The firm ended what recently-appointed chief executive Dennis Connaghan described as a challenging year with a “reassuring” fourth quarter in terms of new project bookings, backlog and operating expenses.
Net service revenues were $3.6m in the quarter, down 27 per cent year-on-year and impacted by $1.6m in project cancellations, while the operating loss more than doubled to $5.5m from $2.6m a year earlier.
For the full-year, revenues were $15.1m, down 18 per cent on 2007, with cancellations rising to $3.9m from $2.7m. But etrials ended 2008 with a backlog of $25.1m, up almost a third on the backlog at end-2007.
“We are encouraged by what the company was able to achieve given a year marked by great deal of turbulence and change,” said Connaghan on a conference call.
etrials lost its chief executive, chief operating officer and chief financial officer last year and the company is in the midst of a restructuring programme aimed at reducing its costs. That seems to be having an impact, as operating expenses declined dramatically from $6.4m in the first quarter of 2008 to $4.6m in the fourth quarter, a drop of 28 per cent.
Connaghan believes etrials’ services – which cover IVR, the EDC and the eDiary - are insulated somewhat from the wider downturn in the contract research sector, as “our products and services account for a very small percentage of a studied overall budget.”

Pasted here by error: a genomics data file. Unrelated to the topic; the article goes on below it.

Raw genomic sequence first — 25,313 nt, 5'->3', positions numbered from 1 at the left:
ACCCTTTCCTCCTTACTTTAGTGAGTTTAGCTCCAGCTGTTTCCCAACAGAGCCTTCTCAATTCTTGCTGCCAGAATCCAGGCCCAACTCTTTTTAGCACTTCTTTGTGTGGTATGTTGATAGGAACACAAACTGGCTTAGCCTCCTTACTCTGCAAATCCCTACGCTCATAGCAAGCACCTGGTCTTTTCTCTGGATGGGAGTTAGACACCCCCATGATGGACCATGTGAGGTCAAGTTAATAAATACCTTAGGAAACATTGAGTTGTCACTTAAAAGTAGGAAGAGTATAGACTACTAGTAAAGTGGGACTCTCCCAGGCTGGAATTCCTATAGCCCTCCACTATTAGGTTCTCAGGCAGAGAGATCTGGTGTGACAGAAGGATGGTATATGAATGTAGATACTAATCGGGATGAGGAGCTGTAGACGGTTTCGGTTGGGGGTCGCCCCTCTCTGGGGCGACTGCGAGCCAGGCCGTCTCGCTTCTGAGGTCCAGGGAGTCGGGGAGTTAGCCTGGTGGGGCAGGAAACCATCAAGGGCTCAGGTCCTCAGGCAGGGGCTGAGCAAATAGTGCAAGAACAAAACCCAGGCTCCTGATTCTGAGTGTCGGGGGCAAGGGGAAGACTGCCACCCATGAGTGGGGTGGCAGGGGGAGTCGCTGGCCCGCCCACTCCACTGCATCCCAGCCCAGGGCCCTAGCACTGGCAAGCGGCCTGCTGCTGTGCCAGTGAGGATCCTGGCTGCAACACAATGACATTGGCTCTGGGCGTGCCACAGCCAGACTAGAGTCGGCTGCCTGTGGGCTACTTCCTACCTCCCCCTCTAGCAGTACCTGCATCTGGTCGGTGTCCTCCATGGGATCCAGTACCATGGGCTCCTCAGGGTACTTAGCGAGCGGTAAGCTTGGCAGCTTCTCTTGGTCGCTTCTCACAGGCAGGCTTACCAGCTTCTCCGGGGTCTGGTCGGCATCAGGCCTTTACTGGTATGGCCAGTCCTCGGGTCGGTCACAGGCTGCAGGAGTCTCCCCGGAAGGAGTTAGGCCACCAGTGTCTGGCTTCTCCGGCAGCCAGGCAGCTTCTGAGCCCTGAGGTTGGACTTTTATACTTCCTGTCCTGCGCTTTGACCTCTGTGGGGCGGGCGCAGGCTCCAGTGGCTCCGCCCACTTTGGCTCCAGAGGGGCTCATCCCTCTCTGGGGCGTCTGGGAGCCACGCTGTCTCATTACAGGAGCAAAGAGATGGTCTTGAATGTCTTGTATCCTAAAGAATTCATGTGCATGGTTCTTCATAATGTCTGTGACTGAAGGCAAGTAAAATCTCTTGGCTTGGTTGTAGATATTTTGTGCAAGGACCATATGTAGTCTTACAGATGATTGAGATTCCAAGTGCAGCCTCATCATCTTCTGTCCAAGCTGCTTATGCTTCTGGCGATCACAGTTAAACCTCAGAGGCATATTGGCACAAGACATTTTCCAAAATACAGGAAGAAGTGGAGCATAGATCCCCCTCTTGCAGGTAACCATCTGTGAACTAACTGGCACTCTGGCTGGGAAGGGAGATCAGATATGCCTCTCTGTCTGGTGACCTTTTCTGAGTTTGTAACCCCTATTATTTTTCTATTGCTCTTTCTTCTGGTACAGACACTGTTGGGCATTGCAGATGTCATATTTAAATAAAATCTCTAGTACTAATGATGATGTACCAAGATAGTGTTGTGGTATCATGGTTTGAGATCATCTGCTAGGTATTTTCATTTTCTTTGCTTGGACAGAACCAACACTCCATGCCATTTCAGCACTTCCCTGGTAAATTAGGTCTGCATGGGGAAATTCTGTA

“Yet, when properly implemented, [they] are proven to result in a significant reduction in study-related expenses,” he added, citing a report published by Datamonitor late last year which showed that electronic data capture is saving pharma companies up to $15m a year just in mailing and protocol distribution costs.
Among small and mid-sized sponsors, said Connaghan, etrials is seeing continued success combining its EDC and IVR integrated solutions.
“We are also seeing a resurgence of interest in our eDiary offerings” which Connaghan said provide “one of the industries' broadest electronic patient reported outcome suites available, whether it is by devices, the web or by phone.”
He also believes that growth opportunities may be lurking in some unexpected places. For example, the major budget increase awarded to the US national Institutes of Health suggests that federal scientists will be able to provide greater leadership and support for clinical research programmes.
“I believe the shifting sands in the market will open to some uncharted areas of growth,” said Connaghan.